Bear scare: Crowds of polar predators ‘besiege’ Russian Far East town
Residents of several settlements in the Russian Far East are in for unwelcome visitors: hungry polar bears. Over 40 have gathered just a stone's throw away from the village of Ryrkaypy in Chukotka.
Local residents are not advised to go out in the dark to avoid
coming face to face with predators looking for food ahead of
Three people have been killed by bears in Kamchatka this year, while Chukotka residents currently live in fear of a polar bear attack.
Except in dire emergencies, shooting polar bears - protected under the Red List and known for their enormous physical power - is prohibited.
Forty-three predators have gathered together near the village of Ryrkaypy, according to WWF Russia. Polar bears were spotted near the remains of two dead whales, washed onto the beaches several kilometers away from the Chukotka settlement.
"The last time a large number of polar bears gathered in one place was discovered on the Arctic coast of Chukotka in the fall of 2006," head of the Polar Bear Patrol WWF project Viktor Nikiforov said.
"The south wind has torn the ice off the coast, opening it to
the sea. Some of the bears left over the ice, but many of them
are still there, near the whales. Our patrol is on guard near the
school area in the mornings, twice a day making a tour around the
surrounding villages, controlling the situation," he added.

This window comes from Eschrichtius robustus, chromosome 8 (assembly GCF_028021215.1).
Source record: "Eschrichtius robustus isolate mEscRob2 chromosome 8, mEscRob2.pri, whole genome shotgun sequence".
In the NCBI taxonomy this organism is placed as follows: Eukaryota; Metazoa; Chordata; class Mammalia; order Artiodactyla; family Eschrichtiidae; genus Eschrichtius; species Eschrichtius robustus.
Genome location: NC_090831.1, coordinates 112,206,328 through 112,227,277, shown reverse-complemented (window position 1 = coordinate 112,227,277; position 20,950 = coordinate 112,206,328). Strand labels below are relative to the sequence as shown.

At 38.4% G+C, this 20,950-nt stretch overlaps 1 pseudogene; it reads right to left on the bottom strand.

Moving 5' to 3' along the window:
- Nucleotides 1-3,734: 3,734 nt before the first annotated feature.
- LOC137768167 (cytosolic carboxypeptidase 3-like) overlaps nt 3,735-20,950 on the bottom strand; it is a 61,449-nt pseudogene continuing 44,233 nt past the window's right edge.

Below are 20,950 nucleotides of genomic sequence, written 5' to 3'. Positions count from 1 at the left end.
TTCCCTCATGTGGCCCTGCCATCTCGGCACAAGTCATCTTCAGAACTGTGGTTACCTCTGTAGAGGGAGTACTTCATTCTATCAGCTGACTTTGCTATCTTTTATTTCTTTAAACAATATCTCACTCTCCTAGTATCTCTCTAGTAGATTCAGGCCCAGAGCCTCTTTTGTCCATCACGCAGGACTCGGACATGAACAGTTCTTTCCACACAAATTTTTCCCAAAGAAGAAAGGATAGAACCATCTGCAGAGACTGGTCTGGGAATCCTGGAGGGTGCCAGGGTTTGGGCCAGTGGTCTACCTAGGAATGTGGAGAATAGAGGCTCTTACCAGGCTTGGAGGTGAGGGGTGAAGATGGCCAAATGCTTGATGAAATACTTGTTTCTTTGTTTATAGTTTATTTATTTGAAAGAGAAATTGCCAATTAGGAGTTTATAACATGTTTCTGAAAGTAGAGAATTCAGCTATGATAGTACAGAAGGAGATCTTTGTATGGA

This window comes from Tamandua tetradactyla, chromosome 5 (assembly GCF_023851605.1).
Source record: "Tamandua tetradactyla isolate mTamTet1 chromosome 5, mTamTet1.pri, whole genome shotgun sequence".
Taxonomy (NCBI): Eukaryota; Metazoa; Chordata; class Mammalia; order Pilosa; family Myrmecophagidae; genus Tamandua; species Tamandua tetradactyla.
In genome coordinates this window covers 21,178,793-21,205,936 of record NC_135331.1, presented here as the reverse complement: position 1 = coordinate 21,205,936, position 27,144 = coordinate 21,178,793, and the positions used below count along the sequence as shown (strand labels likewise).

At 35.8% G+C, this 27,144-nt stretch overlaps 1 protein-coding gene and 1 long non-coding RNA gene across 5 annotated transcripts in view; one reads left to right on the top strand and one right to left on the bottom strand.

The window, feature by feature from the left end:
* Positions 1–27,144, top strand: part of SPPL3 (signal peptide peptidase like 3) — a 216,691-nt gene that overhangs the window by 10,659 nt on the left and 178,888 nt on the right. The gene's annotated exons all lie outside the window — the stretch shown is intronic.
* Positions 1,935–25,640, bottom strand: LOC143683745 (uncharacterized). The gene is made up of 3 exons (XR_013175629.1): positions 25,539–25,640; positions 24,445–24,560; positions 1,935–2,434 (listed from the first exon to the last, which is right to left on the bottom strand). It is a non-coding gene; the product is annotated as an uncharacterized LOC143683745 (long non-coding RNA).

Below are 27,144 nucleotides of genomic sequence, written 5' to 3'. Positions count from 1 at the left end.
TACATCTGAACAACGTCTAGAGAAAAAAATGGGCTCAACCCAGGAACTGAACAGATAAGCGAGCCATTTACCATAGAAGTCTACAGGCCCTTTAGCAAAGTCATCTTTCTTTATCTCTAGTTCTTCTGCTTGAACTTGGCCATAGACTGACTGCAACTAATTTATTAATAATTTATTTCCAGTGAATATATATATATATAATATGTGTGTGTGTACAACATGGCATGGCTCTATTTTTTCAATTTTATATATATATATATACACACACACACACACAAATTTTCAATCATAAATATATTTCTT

The bears have already appeared on the outskirts of the
community, several hundred kilometers east of Billings. Members
of the WWF Polar Bear Patrol team fear they could now head to the
village dump, posing a serious threat to the locals.
Both Billings and Ryrkaypy villages are located on traditional bear winter migration routes. Therefore the predators' visit to these settlements was next to inevitable.
Flyers with a warning about the danger have been posted around the settlement and a curfew after dark announced.
Residents have been advised not to move around the settlement alone in the dark, and by no means throw away leftover foods near their houses.
In summer a brown bear looking for food in one Kamchatka village climbed right into a dumpster, where he finally quenched his appetite.
In another recent incident a bear chased several people up a tree and ate the berries they had gathered. Luckily, nobody was hurt.
Unlike brown bears that often maul a person and leave, polar bear attacks are more likely to be fatal. Hungry predators are said to be stealthy hunters, fearless of humans.
To protect people from danger, a former aircraft storage hangar outside the northern town of Churchill, in Canada, has been turned into the world’s only prison for polar bears.
The problem is, the number of polar bears passing through the remote area each autumn outnumbers the town's entire population of 800 humans. Up to 20 bears a day can reportedly be spotted around the town. The predators can't help passing Churchill just because it sits in the middle of their winter migration route.